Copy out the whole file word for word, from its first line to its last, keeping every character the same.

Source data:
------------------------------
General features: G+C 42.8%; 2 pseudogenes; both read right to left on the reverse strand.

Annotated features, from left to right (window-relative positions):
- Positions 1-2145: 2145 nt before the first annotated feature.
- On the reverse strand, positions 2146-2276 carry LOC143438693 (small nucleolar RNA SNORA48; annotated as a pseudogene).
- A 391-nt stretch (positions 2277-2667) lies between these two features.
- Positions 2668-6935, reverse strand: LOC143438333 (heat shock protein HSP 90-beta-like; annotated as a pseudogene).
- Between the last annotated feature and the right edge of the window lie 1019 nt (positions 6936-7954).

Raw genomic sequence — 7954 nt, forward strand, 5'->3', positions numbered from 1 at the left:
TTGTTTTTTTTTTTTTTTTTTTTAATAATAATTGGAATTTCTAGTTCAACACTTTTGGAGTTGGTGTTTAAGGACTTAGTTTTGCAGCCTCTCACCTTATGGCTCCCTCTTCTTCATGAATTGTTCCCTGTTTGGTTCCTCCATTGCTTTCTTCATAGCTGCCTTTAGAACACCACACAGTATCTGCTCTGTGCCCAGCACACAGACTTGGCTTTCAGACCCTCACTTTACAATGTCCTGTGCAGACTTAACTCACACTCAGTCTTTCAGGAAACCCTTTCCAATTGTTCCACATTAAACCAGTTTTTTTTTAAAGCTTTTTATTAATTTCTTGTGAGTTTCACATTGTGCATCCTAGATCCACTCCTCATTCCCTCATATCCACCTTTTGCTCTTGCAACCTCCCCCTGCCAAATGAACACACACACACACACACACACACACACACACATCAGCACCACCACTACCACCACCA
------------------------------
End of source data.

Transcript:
General features: G+C 42.8%; 2 pseudogenes; both read right to left on the reverse strand.

Annotated features, from left to right (window-relative positions):
- Positions 1-2145: 2145 nt before the first annotated feature.
- On the reverse strand, positions 2146-2276 carry LOC143438693 (small nucleolar RNA SNORA48; annotated as a pseudogene).
- A 391-nt stretch (positions 2277-2667) lies between these two features.
- Positions 2668-6935, reverse strand: LOC143438333 (heat shock protein HSP 90-beta-like; annotated as a pseudogene).
- Between the last annotated feature and the right edge of the window lie 1019 nt (positions 6936-7954).

Raw genomic sequence — 7954 nt, forward strand, 5'->3', positions numbered from 1 at the left:
TTGTTTTTTTTTTTTTTTTTTTTAATAATAATTGGAATTTCTAGTTCAACACTTTTGGAGTTGGTGTTTAAGGACTTAGTTTTGCAGCCTCTCACCTTATGGCTCCCTCTTCTTCATGAATTGTTCCCTGTTTGGTTCCTCCATTGCTTTCTTCATAGCTGCCTTTAGAACACCACACAGTATCTGCTCTGTGCCCAGCACACAGACTTGGCTTTCAGACCCTCACTTTACAATGTCCTGTGCAGACTTAACTCACACTCAGTCTTTCAGGAAACCCTTTCCAATTGTTCCACATTAAACCAGTTTTTTTTTAAAGCTTTTTATTAATTTCTTGTGAGTTTCACATTGTGCATCCTAGATCCACTCCTCATTCCCTCATATCCACCTTTTGCTCTTGCAACCTCCCCCTGCCAAATGAACACACACACACACACACACACACACACACACATCAGCACCACCACTACCACCACCA